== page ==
How does church in a foreign country even work if it's so far away? While International Language Programs is not affiliated with the Church of Jesus Christ of Latter Day Saints, a lot of our volunteers are LDS (but you don't have to be LDS!) . In all of ILP’s countries, every single school ILP has gives volunteers the chance to be part of their LDS church if they choose to, and most locations have options to attend other churches as well.
If you're looking for opportunities for LDS volunteers abroad, International Language Programs might be a good fit; come talk to an ILP representative right here.
Some ILP schools have churches close enough that you can walk to it while others aren't quite that convenient; you may need to Skype into your Sunday school class because it is so far away (that's usually the case with the LDS church in China).
What If Church Is Far Away?
Having a church that takes a while to get to is the case with a few of our schools around the world and can be a tricky decision to make but it shouldn’t hold you back from volunteering abroad. You will have the opportunity to go to church, but it could mean getting up early, walking to the metro station, transferring a few times then walking to the church building.
Add on 3 hours of church and the time it takes you to get back to your school and you don’t have much left time for anything else on Sunday.
What are your options?
When I was volunteering with ILP, it took about 2 hours both ways to attend an LDS branch in China. There was a group of us who went every week and we decided to just make a day of it. There was this awesome noodle place right behind the hotel we had church in so we went there for lunch every Sunday. We also quickly found this cute bakery that sold incredibly delicious cream puffs…we would get bags full and set off for our adventures.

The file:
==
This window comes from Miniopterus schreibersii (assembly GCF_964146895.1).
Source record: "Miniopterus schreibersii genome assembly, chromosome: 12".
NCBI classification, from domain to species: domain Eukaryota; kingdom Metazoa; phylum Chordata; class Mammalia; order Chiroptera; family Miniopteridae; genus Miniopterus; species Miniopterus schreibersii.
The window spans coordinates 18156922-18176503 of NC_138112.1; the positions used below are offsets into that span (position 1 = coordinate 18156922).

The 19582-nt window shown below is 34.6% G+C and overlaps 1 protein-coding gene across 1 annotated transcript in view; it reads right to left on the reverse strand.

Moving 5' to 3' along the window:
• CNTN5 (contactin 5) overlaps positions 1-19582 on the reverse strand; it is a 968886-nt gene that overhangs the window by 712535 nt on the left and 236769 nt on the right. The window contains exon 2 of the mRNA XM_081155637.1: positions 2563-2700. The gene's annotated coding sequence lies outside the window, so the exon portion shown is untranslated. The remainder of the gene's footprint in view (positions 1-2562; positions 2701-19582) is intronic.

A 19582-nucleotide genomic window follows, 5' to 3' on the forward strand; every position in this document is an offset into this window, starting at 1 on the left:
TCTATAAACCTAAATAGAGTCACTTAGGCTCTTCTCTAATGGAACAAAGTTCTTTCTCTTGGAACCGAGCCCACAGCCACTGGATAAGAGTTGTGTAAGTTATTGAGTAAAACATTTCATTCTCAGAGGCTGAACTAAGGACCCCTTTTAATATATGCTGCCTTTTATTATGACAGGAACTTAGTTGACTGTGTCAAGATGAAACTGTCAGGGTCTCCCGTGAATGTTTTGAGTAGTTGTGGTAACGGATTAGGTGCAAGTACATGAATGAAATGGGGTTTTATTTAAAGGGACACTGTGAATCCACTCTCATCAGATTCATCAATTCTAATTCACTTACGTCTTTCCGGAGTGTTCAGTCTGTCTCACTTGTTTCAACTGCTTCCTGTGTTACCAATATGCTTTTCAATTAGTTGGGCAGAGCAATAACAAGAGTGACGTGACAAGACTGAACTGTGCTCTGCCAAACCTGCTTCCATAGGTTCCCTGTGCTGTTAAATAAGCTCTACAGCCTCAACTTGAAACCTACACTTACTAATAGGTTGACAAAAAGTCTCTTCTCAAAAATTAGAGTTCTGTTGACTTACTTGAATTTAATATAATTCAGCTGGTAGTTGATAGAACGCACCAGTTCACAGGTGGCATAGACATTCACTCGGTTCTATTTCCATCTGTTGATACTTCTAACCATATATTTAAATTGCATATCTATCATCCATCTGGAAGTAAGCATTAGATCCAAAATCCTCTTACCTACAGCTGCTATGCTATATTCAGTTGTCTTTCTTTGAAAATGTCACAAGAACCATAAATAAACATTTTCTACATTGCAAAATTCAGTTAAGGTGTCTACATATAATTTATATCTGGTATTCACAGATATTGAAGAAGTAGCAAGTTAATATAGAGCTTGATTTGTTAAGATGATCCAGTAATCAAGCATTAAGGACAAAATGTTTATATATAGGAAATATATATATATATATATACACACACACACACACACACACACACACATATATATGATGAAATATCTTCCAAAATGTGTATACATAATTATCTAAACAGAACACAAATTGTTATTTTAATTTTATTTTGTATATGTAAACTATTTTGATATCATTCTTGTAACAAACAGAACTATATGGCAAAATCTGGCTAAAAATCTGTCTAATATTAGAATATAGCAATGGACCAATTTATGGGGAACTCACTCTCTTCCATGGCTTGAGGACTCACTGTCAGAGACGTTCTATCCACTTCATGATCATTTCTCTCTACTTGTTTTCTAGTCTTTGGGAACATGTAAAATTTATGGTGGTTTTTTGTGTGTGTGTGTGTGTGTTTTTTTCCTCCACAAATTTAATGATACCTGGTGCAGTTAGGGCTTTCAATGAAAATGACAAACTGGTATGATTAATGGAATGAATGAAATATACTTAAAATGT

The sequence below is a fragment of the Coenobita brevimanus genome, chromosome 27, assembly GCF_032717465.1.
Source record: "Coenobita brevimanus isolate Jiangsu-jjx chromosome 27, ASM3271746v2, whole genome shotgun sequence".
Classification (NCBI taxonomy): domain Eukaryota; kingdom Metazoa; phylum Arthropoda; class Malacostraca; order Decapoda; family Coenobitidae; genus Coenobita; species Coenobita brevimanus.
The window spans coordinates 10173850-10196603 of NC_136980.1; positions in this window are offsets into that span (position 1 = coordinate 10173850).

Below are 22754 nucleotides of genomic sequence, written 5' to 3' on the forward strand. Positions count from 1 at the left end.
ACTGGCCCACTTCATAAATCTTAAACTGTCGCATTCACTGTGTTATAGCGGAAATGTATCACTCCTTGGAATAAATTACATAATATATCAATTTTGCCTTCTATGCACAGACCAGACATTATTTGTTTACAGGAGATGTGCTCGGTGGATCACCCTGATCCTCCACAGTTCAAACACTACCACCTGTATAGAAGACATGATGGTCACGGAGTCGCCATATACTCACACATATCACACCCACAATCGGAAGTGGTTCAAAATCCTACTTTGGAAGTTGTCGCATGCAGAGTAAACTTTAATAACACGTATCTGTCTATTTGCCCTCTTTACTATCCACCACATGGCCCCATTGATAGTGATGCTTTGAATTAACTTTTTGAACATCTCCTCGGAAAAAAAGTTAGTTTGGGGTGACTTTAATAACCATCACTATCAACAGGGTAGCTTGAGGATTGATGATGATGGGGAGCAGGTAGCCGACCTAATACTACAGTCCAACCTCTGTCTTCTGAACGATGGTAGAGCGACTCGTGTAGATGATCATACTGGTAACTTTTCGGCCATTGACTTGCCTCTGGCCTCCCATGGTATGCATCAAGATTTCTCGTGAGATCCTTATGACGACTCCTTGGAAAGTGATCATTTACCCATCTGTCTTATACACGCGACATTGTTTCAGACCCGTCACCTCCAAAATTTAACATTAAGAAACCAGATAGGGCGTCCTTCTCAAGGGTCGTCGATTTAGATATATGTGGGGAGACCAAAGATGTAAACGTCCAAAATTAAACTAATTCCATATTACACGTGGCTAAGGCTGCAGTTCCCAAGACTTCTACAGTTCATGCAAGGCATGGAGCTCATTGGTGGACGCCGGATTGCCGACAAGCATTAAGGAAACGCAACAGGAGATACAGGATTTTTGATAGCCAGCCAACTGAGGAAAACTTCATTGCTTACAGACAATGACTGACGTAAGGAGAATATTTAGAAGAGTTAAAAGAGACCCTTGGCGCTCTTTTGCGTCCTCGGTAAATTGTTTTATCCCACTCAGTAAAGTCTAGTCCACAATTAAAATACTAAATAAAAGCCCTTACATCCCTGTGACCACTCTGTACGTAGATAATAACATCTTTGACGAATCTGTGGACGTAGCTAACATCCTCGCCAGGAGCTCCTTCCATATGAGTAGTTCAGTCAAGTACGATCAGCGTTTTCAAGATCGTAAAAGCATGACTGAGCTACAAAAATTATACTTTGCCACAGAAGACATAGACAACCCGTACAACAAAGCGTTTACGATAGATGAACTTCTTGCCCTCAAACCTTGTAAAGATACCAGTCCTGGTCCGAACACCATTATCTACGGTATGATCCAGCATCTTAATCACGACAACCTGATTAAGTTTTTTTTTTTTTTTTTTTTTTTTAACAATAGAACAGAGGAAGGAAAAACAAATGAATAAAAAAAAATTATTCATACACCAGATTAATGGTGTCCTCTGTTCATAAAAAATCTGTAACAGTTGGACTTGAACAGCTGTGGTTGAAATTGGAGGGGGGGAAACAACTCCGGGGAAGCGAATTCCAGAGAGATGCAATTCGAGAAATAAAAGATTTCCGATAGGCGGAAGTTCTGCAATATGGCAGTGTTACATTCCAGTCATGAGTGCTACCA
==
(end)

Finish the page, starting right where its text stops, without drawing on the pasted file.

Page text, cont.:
Because church had brought us so far away from our school, we got to see parts of the city others in our group didn’t because it was out of the way.
Sometimes we had plans to visit a museum or a park where we could lay out blankets and fly kites. Other times, we just picked a random stop on our metro ride home and got off and explored what that part of China had to offer. That is a must do no matter what country you are living in — Random metro stops can be some of the funnest adventures you can have while living abroad.
Use those long bus rides to your advantage
I had a lot of time on the metro each Sunday to get things done. I would type up a very long email to my friends and family, then send it once I got the hotel which had WiFi (I didn't have an international phone plan, but that's certainly an option!)
Or, I would use the ride to prepare for church. Since I had always lived close to a church, I hadn’t ever thought about using my time getting there to worship. I was able to reread Conference talks, read scriptures, or just talk for a couple hours with others in my group. I also got the chance to beat my high score on this game I played the whole plane ride over to China. Or, you could get lucky and give a very tired man a shoulder to nap on!
Worship in other ways
You can also choose what weeks you want to make the trek out to church; (paying for extra metro rides or bus tickets every week can get expensive!)There are tons of ways you can worship on Sundays without going to church. Get your group together for a group scripture study, or visit another religion’s holy site.
Have other questions about what life is like in a different country? Talk to someone who is been there, and done that…and can answer all your questions by clicking the button below!